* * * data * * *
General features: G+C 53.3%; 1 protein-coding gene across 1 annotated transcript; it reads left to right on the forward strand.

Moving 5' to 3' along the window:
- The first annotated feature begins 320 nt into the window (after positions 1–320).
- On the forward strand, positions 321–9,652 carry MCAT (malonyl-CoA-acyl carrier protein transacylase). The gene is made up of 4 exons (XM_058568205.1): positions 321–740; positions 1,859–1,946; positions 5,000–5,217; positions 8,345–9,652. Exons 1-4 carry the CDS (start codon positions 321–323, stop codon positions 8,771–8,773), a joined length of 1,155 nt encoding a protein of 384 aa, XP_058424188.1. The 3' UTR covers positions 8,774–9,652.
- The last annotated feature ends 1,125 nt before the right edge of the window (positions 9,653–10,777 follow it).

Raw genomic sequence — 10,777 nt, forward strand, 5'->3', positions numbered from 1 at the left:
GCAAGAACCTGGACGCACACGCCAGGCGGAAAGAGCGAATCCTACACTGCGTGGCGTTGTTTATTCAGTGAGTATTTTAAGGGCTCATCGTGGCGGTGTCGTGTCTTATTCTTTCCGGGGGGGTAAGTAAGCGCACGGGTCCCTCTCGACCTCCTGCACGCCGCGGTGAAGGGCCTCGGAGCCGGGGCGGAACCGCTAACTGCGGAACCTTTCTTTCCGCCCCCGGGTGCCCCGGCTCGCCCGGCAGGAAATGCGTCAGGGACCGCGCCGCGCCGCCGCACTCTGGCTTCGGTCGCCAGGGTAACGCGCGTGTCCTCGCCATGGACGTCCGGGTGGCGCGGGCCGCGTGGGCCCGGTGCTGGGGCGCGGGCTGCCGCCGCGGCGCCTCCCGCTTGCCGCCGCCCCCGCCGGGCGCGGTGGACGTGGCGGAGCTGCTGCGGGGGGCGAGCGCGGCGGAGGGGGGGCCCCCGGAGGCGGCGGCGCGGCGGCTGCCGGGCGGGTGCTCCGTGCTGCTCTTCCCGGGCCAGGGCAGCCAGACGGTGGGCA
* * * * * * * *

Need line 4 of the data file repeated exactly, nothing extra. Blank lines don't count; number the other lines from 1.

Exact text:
- On the forward strand, positions 321–9,652 carry MCAT (malonyl-CoA-acyl carrier protein transacylase). The gene is made up of 4 exons (XM_058568205.1): positions 321–740; positions 1,859–1,946; positions 5,000–5,217; positions 8,345–9,652. Exons 1-4 carry the CDS (start codon positions 321–323, stop codon positions 8,771–8,773), a joined length of 1,155 nt encoding a protein of 384 aa, XP_058424188.1. The 3' UTR covers positions 8,774–9,652.